We observed Sweetheart and her calf Heartthrob, on five occasions over ten days in September 2001. The final of these encounters was an amazing experience. Sweetheart allowed her calf to interact with us for an hour. She remained quietly submerged while the two escorts with her, seemed to be minding Heartthrob.
Above: Sweetheart’s underside fluke in 2001.
Close extended encounters or ‘muggings’ as they are known, between humpback whales, and vessels in Hervey Bay, generally occur during August when the immature whales are spending time in the bay. This encounter was unique because it is the first time we have been ‘mugged’ by a calf. Humpback calves are said to be ‘precocious’. This means that from the moment of birth, calves must be fully functional and active. During the first nine months of their lives they have to learn from their mothers all the skills and knowledge needed to survive as a young humpback whale. Previous encounters with Sweetheart, suggests that she not only takes care of her own calves but also acts as a den mother to other immature whales. Escorts often join females with calves. In this encounter Sweetheart, was accompanied by two escorts, Nebo a female and Demi who has half of its fluke missing.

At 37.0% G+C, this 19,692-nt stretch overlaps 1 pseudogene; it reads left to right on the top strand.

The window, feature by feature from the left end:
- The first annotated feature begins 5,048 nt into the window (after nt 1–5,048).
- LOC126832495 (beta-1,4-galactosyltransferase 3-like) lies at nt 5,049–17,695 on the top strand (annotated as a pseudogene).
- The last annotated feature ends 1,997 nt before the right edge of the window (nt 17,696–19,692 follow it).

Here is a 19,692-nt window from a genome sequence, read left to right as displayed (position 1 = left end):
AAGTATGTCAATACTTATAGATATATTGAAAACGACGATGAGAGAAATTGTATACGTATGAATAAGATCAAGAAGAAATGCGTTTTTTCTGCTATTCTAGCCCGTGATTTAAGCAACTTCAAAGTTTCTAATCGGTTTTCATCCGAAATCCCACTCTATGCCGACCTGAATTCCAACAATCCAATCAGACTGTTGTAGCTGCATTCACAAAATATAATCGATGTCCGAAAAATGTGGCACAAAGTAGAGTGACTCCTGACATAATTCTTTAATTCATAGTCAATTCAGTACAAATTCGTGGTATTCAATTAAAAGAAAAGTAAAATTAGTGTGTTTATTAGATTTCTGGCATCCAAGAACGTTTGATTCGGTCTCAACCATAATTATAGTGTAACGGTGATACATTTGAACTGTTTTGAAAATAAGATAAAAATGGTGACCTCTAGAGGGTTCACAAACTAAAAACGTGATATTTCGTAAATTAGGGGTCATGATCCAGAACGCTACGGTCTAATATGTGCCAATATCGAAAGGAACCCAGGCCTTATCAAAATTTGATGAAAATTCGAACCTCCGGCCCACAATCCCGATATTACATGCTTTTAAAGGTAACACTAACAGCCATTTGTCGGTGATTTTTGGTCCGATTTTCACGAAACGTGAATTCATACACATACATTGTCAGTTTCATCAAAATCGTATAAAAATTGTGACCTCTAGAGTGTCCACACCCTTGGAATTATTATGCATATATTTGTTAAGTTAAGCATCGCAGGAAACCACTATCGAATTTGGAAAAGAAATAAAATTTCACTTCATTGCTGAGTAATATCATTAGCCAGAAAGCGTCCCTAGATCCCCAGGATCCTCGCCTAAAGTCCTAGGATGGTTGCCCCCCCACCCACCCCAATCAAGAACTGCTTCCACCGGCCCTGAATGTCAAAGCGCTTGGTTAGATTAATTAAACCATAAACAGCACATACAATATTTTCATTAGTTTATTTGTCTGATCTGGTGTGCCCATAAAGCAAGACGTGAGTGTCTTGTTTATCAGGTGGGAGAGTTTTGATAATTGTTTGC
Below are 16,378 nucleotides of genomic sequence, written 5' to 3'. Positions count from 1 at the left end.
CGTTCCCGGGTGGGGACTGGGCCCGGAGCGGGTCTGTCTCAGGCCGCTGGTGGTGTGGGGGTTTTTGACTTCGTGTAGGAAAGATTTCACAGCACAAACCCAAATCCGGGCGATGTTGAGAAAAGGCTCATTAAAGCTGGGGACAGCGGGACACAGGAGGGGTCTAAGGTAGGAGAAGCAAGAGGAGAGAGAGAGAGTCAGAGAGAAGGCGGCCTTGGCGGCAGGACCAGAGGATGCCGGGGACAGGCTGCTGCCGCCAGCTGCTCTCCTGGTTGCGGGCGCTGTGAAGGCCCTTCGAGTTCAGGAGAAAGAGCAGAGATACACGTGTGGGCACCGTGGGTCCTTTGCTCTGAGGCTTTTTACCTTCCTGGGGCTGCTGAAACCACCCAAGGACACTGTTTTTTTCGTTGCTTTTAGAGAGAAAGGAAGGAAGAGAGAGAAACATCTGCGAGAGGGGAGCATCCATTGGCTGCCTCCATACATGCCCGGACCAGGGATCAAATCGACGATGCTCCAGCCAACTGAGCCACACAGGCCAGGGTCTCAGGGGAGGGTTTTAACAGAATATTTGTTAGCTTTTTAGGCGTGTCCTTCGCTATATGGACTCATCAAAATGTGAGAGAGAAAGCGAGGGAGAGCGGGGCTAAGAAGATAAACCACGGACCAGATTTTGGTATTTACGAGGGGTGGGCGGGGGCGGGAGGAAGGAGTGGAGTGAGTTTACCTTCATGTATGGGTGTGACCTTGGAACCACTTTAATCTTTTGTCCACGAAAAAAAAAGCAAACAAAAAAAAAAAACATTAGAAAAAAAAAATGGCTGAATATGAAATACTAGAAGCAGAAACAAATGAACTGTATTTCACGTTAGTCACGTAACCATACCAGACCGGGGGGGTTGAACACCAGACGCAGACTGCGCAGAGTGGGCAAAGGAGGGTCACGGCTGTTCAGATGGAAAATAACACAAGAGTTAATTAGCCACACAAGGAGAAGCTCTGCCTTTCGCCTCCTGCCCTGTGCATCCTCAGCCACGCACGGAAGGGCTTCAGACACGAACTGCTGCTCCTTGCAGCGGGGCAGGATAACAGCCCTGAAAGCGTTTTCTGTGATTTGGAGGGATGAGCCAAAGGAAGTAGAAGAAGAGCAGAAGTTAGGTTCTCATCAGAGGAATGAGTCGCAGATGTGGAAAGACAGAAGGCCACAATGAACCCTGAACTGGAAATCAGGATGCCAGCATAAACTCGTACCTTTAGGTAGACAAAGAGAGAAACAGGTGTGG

Heartthrob showing off with a full body breach.
Although almost fully white, it is the unique shapes on the
trailing edge enables Nebo’s fluke to be photo-identified and
matched with future sightings.
The heart shape mark is clearly visible forward
of Sweethearts dorsal fin.
Demi’s fluke is likely to have been cut through by a dragging